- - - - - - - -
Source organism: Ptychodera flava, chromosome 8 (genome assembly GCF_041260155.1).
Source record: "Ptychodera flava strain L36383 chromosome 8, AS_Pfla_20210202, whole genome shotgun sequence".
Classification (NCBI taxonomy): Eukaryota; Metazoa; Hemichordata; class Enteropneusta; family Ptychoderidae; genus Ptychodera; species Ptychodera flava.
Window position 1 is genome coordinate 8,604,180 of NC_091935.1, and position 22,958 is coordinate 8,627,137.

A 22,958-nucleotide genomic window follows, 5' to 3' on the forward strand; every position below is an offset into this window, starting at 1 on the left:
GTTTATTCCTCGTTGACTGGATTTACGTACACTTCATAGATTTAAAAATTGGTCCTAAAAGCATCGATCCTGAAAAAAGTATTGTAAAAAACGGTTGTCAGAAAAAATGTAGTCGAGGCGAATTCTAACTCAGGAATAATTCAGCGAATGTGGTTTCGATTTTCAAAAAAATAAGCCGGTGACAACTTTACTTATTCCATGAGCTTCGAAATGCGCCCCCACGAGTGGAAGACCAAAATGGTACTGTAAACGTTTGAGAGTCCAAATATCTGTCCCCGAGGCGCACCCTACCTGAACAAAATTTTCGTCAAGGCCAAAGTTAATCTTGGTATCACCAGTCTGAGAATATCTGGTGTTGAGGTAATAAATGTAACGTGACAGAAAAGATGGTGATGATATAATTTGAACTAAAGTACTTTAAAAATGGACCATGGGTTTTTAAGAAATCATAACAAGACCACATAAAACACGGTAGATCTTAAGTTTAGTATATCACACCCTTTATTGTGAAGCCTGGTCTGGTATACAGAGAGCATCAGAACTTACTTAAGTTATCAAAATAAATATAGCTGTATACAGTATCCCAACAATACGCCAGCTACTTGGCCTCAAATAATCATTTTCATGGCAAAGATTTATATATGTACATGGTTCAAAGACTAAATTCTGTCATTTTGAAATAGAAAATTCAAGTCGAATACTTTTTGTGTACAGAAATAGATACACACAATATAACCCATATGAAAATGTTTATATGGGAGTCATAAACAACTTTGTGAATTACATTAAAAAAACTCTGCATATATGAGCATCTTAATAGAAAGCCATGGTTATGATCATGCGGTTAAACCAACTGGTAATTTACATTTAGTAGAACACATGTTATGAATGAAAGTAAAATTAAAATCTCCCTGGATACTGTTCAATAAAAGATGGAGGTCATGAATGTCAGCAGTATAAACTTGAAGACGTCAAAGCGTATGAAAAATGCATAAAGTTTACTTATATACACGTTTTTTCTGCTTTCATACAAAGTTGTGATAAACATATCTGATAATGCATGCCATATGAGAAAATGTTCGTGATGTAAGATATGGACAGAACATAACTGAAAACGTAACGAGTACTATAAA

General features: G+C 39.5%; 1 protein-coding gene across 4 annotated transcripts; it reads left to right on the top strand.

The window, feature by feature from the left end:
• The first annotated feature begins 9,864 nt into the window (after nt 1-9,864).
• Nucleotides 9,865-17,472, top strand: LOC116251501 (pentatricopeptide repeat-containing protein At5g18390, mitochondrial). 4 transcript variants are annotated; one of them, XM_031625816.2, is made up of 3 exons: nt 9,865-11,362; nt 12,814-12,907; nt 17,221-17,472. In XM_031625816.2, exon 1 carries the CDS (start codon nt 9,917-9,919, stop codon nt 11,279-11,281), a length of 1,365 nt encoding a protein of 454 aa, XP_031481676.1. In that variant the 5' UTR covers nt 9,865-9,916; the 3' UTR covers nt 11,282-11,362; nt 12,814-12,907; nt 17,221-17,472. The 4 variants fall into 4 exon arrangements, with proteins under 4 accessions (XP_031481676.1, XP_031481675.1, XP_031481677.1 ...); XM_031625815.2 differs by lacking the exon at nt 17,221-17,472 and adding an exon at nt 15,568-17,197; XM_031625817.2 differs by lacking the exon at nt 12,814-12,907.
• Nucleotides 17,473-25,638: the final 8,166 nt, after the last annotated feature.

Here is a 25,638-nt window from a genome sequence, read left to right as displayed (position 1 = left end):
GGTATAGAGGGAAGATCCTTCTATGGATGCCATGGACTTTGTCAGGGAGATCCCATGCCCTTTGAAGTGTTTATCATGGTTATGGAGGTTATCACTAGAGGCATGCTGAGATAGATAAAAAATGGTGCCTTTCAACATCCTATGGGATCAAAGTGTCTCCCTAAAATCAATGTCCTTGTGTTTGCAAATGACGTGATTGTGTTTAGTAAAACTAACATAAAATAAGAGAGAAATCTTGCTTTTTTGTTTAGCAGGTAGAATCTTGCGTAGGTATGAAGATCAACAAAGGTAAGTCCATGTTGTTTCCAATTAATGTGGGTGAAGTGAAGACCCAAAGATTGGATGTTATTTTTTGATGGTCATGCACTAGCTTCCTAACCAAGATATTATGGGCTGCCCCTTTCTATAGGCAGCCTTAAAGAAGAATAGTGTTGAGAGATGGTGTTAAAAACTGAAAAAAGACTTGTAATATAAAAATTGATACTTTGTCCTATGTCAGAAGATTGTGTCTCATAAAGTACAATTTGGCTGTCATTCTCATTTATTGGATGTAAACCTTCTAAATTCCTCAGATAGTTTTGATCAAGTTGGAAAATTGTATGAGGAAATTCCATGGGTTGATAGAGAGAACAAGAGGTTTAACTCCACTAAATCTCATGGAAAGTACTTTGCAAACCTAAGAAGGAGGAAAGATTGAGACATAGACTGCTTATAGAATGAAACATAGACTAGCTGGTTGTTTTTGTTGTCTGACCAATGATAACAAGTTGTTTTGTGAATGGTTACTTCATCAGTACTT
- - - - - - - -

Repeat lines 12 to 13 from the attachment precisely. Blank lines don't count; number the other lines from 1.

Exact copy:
Here is a 25,638-nt window from a genome sequence, read left to right as displayed (position 1 = left end):
GGTATAGAGGGAAGATCCTTCTATGGATGCCATGGACTTTGTCAGGGAGATCCCATGCCCTTTGAAGTGTTTATCATGGTTATGGAGGTTATCACTAGAGGCATGCTGAGATAGATAAAAAATGGTGCCTTTCAACATCCTATGGGATCAAAGTGTCTCCCTAAAATCAATGTCCTTGTGTTTGCAAATGACGTGATTGTGTTTAGTAAAACTAACATAAAATAAGAGAGAAATCTTGCTTTTTTGTTTAGCAGGTAGAATCTTGCGTAGGTATGAAGATCAACAAAGGTAAGTCCATGTTGTTTCCAATTAATGTGGGTGAAGTGAAGACCCAAAGATTGGATGTTATTTTTTGATGGTCATGCACTAGCTTCCTAACCAAGATATTATGGGCTGCCCCTTTCTATAGGCAGCCTTAAAGAAGAATAGTGTTGAGAGATGGTGTTAAAAACTGAAAAAAGACTTGTAATATAAAAATTGATACTTTGTCCTATGTCAGAAGATTGTGTCTCATAAAGTACAATTTGGCTGTCATTCTCATTTATTGGATGTAAACCTTCTAAATTCCTCAGATAGTTTTGATCAAGTTGGAAAATTGTATGAGGAAATTCCATGGGTTGATAGAGAGAACAAGAGGTTTAACTCCACTAAATCTCATGGAAAGTACTTTGCAAACCTAAGAAGGAGGAAAGATTGAGACATAGACTGCTTATAGAATGAAACATAGACTAGCTGGTTGTTTTTGTTGTCTGACCAATGATAACAAGTTGTTTTGTGAATGGTTACTTCATCAGTACTT